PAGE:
The organizers of the World Rally Championship (WRC) have detailed some of the new technical regulations that are scheduled to come into effect in time for the 2017 season.
In two years’ time, WRC cars will look a lot more muscular because manufacturers will be allowed to design longer overhangs on both ends, along with a slightly wider body kit. The cars will weigh roughly 55 fewer pounds, and they will gain a brand new aerodynamic package that will include a noticeably bigger rear wing designed to create extra downforce.
2017 WRC cars will still be fitted with a turbocharged 1.6-liter, four-cylinder engine but there are a number of mechanical changes in store. For starters, the size of the turbo restrictor will be increased from 34 to 36 millimeters, a modification that will allow manufacturers to squeeze up to 380 horsepower — 80 more than today — out of the turbo fours. Additionally, electronically controlled center differentials are making a return.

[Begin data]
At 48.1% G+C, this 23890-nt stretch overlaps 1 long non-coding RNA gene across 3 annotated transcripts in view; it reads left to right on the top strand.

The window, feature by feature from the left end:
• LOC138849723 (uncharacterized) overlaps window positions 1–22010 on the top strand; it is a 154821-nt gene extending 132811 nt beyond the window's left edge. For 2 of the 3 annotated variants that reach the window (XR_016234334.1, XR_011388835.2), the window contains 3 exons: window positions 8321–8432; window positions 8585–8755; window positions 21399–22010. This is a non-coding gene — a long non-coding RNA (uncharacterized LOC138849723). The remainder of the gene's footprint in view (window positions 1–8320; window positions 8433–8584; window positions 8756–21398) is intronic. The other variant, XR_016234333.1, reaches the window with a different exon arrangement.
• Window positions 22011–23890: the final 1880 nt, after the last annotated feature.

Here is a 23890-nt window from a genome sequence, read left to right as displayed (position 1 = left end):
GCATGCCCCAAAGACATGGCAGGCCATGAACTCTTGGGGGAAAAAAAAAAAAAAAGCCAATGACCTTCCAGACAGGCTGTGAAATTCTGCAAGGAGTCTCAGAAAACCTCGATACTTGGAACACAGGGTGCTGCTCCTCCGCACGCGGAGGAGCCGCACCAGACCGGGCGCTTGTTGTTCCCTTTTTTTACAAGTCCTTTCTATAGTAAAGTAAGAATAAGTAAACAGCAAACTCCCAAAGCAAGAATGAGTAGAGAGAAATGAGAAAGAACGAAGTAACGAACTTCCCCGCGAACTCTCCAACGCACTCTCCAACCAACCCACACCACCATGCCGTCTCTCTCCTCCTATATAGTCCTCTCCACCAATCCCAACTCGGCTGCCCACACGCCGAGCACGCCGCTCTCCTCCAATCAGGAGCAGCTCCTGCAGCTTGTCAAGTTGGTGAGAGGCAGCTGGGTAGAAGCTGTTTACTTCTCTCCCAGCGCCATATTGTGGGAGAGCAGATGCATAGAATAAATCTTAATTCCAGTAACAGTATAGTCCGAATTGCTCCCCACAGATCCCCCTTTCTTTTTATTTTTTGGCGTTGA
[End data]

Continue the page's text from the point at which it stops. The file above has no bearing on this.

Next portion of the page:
A sketch published by WRC shows what the 2017 cars could end up looking like. The new regulations will be the first major changes to the race’s rules since 2011.
Broadly speaking, pilots have welcomed the new regulations.
“As a racing driver, you are always looking for more performance,” said reigning world champion Sébastien Ogier in a statement published on WRC’s official website. “I think the larger wing and new aerodynamics will give the car a bit more downforce, more grip and more speed going into the corners,”
2017 is shaping up to be an interesting year for rally fans. The cars will be lighter, faster, and much more aerodynamic, and Toyota has confirmed it will make a long-awaited return to the sport after a nearly 20-year hiatus. On the other hand, Paris-based Citroën has recently announced it will quit either WRC or the World Touring Car Championship (WTCC) at the end of next year for financial reasons.
- Audi’s latest Formula E race car is charged up, ready to vie for the green flag
- Bugatti’s new Divo will be light, nimble, and sharp as a scalpel
- ‘Forza Horizon 4’ review
- Land Rover shows its artsy side by previewing the 2020 Range Rover Evoque
- Huawei’s new software and chip combo is designed to make the Mate 20 fly